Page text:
Back in high school, in Latin class, we learned the phrase "mirabile dictu," o wonderful thing to say. After listening this weekend to a fine interview with Gay Talese, on PRI's "To the Best of Our Knowledge," I realized, a bit, the value of "mirabile non dictu," o wonderful thing not to say, the silences between sentences or words.
As Talese wrote in Origins,
I learned [from my mother] ... to listen with patience and care, and never to interrupt even when people were having great difficulty in explaining themselves, for during such halting and imprecise moments ... people are very revealing--what they hesitate to talk about can tell much about them. Their pauses, their evasions, their sudden shifts in subject matter are likely indicators of what embarrasses them, or irritates them, or what they regard as too private or imprudent to be disclosed to another person at that particular time. However, I have also overheard many people discussing candidly with my mother what they had earlier avoided--a reaction that I think had less to do with her inquiring nature or sensitively posed questions than with their gradual acceptance of her as a trustworthy individual in whom they could confide.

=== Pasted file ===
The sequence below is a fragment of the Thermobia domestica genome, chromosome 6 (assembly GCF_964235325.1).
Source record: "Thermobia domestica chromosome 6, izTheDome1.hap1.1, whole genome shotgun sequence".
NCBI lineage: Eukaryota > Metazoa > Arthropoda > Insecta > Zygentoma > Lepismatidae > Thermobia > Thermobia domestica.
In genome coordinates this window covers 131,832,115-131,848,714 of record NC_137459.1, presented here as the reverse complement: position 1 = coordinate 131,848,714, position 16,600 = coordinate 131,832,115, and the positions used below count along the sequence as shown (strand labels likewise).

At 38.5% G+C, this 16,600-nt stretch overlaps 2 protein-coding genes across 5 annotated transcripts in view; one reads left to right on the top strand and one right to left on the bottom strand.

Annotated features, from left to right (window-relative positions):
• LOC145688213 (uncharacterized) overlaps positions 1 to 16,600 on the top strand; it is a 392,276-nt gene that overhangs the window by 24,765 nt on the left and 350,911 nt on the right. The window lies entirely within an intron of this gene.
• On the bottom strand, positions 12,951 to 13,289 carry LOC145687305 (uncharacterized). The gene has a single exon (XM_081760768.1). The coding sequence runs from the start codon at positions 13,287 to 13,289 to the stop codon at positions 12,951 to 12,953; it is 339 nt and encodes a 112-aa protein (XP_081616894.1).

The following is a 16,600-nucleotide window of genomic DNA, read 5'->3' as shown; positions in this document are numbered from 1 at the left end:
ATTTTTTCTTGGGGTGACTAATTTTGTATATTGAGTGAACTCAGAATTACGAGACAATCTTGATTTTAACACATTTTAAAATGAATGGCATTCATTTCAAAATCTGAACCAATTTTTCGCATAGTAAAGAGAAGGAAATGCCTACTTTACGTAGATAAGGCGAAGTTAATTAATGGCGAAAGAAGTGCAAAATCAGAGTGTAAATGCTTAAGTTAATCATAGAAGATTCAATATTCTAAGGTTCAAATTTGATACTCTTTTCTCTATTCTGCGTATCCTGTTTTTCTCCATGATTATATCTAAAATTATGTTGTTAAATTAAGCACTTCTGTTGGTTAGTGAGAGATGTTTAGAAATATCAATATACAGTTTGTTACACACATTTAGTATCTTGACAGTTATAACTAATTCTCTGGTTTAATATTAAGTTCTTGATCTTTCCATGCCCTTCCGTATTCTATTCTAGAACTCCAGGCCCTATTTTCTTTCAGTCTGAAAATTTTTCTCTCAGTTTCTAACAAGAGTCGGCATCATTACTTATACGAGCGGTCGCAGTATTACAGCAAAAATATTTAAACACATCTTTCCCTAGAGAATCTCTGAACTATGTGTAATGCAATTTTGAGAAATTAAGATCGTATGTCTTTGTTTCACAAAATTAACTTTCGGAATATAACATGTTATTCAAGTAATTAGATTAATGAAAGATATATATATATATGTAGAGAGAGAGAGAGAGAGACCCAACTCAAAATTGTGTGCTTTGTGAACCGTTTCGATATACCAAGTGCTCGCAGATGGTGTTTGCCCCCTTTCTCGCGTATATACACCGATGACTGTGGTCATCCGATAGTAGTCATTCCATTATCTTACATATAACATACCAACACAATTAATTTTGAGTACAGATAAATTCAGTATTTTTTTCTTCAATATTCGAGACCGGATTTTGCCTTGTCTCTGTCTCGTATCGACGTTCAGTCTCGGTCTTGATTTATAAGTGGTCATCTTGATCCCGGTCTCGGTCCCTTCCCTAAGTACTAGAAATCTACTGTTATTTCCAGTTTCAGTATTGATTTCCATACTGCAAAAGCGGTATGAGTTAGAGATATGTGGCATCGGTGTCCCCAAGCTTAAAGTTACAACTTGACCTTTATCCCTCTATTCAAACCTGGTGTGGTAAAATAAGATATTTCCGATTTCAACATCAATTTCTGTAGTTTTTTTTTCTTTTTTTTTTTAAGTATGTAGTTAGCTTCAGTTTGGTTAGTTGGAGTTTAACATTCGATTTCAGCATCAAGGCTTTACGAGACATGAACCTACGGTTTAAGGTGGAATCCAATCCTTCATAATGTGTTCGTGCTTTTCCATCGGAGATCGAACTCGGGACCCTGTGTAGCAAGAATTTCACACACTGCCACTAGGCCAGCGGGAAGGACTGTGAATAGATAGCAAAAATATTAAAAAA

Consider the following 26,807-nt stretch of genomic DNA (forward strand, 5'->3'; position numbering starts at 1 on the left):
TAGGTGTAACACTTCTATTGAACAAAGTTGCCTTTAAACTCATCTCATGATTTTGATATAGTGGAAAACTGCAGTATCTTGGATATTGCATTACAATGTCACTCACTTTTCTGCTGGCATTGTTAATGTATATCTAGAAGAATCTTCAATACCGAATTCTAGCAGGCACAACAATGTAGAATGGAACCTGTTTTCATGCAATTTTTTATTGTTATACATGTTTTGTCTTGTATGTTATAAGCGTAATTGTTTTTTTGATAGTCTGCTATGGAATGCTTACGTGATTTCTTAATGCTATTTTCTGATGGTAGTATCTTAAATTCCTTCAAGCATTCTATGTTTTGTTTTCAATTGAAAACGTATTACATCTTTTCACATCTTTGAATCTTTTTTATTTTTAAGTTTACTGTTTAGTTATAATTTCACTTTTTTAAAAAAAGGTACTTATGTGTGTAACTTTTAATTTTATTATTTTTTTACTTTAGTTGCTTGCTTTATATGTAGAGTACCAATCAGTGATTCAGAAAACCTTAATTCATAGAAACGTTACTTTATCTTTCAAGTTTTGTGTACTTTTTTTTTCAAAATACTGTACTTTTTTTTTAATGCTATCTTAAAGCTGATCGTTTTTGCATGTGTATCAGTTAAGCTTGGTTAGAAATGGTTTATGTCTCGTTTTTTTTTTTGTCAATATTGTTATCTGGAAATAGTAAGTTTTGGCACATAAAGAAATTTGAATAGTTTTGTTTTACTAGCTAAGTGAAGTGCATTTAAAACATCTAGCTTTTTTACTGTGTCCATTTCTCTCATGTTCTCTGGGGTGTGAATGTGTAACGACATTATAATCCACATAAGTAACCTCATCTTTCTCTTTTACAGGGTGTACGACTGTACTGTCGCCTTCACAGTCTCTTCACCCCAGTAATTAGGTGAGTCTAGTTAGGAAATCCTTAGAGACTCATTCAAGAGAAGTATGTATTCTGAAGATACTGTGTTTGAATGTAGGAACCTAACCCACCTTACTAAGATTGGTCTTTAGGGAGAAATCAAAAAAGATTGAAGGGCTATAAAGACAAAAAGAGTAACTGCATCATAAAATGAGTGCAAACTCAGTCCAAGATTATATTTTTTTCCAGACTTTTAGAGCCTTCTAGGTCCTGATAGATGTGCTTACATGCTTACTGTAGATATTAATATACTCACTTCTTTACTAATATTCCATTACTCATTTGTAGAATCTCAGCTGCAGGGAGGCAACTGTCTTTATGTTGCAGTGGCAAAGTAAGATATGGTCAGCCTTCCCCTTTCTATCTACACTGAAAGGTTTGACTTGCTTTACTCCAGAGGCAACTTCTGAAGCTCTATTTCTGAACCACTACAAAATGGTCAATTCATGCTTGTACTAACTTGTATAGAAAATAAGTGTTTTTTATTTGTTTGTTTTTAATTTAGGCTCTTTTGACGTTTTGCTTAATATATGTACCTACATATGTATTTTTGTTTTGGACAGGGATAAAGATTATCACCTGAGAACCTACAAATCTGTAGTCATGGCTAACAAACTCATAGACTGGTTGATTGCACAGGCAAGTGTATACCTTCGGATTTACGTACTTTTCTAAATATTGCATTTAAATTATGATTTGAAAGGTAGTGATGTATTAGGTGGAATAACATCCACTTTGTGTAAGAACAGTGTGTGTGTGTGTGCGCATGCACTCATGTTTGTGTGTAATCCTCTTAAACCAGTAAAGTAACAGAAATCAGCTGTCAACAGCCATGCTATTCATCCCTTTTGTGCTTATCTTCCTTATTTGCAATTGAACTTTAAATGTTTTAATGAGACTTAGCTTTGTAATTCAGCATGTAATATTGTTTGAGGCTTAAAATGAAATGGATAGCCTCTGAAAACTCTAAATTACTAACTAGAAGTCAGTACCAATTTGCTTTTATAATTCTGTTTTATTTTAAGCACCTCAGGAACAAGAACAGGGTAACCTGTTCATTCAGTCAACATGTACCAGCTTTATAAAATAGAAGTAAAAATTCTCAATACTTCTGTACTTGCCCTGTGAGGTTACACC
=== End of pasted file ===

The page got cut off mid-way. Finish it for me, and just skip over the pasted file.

I interrupt too much. This underscores the danger, the harm, caused by my hyperexuberant conversational reflexes. It shows the spiritual index of silence. But . . .